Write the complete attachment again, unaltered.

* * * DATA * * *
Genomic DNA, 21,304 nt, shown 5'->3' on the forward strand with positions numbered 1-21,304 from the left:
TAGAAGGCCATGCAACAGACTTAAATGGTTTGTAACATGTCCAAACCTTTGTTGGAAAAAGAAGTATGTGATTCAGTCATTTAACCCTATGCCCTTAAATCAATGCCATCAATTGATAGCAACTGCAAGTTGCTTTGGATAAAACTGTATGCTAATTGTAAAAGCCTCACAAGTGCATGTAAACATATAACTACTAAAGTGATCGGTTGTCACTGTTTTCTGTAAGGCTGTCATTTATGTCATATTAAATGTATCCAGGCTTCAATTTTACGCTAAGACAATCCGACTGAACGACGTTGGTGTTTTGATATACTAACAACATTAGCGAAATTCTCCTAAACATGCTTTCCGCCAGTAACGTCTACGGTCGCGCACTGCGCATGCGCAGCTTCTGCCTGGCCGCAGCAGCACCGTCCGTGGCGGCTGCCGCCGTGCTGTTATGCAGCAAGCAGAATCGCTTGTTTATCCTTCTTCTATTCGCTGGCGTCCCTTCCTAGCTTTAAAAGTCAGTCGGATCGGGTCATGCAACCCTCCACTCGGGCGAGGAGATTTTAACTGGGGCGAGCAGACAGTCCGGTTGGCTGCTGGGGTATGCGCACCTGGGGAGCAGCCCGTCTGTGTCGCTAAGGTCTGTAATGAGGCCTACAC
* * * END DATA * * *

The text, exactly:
Genomic DNA, 21,304 nt, shown 5'->3' on the forward strand with positions numbered 1-21,304 from the left:
TAGAAGGCCATGCAACAGACTTAAATGGTTTGTAACATGTCCAAACCTTTGTTGGAAAAAGAAGTATGTGATTCAGTCATTTAACCCTATGCCCTTAAATCAATGCCATCAATTGATAGCAACTGCAAGTTGCTTTGGATAAAACTGTATGCTAATTGTAAAAGCCTCACAAGTGCATGTAAACATATAACTACTAAAGTGATCGGTTGTCACTGTTTTCTGTAAGGCTGTCATTTATGTCATATTAAATGTATCCAGGCTTCAATTTTACGCTAAGACAATCCGACTGAACGACGTTGGTGTTTTGATATACTAACAACATTAGCGAAATTCTCCTAAACATGCTTTCCGCCAGTAACGTCTACGGTCGCGCACTGCGCATGCGCAGCTTCTGCCTGGCCGCAGCAGCACCGTCCGTGGCGGCTGCCGCCGTGCTGTTATGCAGCAAGCAGAATCGCTTGTTTATCCTTCTTCTATTCGCTGGCGTCCCTTCCTAGCTTTAAAAGTCAGTCGGATCGGGTCATGCAACCCTCCACTCGGGCGAGGAGATTTTAACTGGGGCGAGCAGACAGTCCGGTTGGCTGCTGGGGTATGCGCACCTGGGGAGCAGCCCGTCTGTGTCGCTAAGGTCTGTAATGAGGCCTACAC